I recently finished reading the book Whistling Vivaldi, by Claude Steele. Claude's brief stint as a professor at Michigan (1987-1991) overlapped partially with my cohort's time and I consider myself very fortunate to have gotten to know him as part of my graduate training.
Though Claude spent the better part of the last 20 years at Stanford (before recently moving to Columbia University to become provost), he writes at considerable length about his time in Ann Arbor. It was at UM, in fact, that his interest in, and initial research on, stereotyped group members' college underperformance (relative to these students' entering academic credentials) really crystallized.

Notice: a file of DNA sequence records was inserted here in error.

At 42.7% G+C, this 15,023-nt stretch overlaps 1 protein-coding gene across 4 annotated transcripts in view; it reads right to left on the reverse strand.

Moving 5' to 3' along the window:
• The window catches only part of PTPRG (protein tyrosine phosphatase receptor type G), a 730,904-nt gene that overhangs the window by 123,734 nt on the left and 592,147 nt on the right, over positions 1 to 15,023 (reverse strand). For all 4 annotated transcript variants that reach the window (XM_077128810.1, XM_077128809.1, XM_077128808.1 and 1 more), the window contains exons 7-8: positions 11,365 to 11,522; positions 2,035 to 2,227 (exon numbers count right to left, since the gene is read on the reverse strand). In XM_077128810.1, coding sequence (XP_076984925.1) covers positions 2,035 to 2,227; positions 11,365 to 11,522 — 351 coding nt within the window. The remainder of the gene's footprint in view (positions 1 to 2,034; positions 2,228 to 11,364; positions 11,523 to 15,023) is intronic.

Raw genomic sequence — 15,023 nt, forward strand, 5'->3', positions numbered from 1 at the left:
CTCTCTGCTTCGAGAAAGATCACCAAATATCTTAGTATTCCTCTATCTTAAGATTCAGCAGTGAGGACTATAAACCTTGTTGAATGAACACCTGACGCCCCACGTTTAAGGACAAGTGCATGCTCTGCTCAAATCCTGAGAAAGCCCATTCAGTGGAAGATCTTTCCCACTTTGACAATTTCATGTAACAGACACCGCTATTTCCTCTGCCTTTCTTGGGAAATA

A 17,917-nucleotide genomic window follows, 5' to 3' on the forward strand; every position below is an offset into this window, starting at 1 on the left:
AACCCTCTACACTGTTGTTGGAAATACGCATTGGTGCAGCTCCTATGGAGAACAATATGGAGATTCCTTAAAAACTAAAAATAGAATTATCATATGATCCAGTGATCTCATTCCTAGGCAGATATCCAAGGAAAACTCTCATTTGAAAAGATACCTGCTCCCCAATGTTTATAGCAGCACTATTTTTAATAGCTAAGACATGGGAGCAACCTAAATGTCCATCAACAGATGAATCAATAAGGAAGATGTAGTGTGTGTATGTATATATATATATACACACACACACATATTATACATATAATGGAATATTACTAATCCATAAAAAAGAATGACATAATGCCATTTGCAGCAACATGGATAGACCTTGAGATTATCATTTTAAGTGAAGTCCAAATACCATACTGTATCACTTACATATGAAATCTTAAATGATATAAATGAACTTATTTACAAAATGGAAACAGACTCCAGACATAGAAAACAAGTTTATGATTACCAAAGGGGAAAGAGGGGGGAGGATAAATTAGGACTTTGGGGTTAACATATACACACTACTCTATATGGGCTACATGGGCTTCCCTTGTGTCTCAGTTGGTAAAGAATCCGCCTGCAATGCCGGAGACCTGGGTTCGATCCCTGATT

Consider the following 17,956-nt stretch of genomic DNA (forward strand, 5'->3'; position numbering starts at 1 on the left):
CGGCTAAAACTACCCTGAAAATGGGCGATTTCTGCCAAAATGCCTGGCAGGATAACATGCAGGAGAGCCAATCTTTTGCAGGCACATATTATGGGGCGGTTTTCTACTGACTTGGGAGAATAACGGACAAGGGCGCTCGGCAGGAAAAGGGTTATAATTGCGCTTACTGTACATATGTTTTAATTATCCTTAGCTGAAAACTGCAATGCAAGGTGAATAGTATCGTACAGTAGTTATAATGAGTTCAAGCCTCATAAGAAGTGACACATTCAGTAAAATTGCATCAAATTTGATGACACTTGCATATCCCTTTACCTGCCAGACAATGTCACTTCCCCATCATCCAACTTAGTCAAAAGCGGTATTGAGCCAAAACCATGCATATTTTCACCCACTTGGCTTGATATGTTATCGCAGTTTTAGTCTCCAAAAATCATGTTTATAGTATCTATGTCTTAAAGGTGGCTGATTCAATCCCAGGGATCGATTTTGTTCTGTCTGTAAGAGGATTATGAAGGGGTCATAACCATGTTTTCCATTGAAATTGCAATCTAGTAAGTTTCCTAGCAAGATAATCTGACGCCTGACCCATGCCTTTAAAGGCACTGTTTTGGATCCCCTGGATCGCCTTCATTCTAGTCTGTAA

This research is well-known within social psychology (and beyond) under the rubric of stereotype threat. In the book, Claude details several stages of stereotype-threat research he, his students, and outside investigators have undertaken over the past 20 years. In discussing research from his own lab, Claude talks about many of the graduate students who've worked with him, including Steve Spencer. Now a professor at Canada's University of Waterloo, Steve was in on the ground floor of stereotype-threat research at Michigan and remains very active in this area. Chris Crandall, who completed his doctoral studies at Michigan shortly before Claude's arrival and has independently done research pertinent to stereotype threat, is also cited throughout the book.